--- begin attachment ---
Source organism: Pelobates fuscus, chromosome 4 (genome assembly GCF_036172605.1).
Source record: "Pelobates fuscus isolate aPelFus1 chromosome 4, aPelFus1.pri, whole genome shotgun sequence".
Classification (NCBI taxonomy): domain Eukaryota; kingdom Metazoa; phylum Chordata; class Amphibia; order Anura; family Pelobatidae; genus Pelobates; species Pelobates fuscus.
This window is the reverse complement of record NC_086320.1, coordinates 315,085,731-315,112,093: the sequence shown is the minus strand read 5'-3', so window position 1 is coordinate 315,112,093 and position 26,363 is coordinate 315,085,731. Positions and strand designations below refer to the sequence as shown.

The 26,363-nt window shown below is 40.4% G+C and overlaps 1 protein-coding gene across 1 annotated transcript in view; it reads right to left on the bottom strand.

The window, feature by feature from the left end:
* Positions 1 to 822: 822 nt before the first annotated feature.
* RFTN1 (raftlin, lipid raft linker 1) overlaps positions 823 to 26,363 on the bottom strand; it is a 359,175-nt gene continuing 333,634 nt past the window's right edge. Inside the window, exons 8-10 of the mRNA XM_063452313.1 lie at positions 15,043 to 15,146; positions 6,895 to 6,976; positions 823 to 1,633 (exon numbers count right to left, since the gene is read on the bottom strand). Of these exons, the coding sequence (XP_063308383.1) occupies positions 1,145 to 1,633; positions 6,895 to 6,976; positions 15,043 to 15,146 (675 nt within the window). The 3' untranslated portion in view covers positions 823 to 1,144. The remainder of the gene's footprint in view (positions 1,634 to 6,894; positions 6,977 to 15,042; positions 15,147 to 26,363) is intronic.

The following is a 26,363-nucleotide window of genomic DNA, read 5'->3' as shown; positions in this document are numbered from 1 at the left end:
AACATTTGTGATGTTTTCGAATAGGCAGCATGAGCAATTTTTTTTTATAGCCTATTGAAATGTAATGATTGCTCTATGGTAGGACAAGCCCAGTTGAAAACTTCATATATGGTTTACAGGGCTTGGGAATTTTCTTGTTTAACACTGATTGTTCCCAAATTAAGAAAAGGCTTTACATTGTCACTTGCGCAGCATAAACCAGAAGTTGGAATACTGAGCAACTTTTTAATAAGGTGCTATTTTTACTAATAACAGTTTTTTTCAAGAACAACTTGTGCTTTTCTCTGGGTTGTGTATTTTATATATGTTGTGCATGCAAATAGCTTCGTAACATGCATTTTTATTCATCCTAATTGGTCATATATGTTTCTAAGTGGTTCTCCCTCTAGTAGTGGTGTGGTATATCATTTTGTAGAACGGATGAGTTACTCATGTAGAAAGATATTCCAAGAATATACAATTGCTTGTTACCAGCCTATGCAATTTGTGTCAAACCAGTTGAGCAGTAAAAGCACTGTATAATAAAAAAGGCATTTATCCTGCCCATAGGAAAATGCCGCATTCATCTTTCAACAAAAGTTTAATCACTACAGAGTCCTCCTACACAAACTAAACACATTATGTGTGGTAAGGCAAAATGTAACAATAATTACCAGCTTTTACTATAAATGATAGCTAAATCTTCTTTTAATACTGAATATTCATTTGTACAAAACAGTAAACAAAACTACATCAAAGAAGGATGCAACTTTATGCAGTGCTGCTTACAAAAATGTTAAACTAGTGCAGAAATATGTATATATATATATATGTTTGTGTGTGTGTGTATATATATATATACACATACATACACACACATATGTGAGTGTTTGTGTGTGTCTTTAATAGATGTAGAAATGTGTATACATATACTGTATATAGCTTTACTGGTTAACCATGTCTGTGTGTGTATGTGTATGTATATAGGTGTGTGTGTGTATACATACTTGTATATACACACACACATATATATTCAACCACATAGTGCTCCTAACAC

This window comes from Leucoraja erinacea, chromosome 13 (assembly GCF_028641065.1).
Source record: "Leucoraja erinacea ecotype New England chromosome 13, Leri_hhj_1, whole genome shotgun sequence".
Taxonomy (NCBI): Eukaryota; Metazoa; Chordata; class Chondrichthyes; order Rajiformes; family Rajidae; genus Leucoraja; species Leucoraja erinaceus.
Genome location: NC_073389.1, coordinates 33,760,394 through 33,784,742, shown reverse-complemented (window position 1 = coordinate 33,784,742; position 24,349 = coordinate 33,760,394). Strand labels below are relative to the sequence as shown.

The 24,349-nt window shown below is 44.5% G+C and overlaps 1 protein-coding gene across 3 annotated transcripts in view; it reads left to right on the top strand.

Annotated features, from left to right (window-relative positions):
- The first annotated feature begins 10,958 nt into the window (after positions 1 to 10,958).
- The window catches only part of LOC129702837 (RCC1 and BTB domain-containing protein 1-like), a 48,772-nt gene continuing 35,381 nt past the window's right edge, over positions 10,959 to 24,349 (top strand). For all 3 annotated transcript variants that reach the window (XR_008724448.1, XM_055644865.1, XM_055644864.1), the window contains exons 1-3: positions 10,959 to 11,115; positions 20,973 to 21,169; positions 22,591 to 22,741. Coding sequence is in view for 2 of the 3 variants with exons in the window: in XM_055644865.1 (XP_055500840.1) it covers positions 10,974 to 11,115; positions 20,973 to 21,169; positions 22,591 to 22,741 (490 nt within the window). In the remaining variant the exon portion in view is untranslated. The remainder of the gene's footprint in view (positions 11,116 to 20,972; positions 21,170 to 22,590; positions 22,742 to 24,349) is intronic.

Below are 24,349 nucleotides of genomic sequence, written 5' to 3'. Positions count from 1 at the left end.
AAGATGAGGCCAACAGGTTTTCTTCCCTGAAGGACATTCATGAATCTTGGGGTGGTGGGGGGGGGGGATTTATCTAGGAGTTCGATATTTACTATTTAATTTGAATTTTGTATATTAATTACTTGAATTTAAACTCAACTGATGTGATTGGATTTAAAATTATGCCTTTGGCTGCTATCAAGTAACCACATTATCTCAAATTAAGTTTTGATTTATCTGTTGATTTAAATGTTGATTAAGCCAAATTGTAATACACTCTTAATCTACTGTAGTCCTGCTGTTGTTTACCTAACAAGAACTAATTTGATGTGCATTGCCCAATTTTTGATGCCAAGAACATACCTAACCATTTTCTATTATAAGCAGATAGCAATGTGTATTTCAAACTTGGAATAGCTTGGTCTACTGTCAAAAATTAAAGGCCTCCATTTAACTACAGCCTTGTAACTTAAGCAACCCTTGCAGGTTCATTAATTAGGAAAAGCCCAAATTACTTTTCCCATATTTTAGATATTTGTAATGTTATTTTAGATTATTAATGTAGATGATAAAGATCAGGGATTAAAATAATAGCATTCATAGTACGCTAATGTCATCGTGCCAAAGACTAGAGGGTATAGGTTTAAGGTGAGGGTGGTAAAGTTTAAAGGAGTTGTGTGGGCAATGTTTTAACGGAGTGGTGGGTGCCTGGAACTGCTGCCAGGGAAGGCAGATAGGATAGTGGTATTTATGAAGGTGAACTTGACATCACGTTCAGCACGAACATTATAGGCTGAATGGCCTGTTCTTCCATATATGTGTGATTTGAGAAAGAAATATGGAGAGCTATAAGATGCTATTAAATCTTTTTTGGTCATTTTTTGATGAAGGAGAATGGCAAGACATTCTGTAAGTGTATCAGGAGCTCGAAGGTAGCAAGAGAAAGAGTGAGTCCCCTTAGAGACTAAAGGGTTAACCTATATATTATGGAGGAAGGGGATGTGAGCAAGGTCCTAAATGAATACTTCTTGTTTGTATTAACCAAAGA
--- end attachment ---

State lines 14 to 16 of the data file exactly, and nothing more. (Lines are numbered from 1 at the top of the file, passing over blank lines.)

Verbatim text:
Genome location: NC_073389.1, coordinates 33,760,394 through 33,784,742, shown reverse-complemented (window position 1 = coordinate 33,784,742; position 24,349 = coordinate 33,760,394). Strand labels below are relative to the sequence as shown.

The 24,349-nt window shown below is 44.5% G+C and overlaps 1 protein-coding gene across 3 annotated transcripts in view; it reads left to right on the top strand.

Annotated features, from left to right (window-relative positions):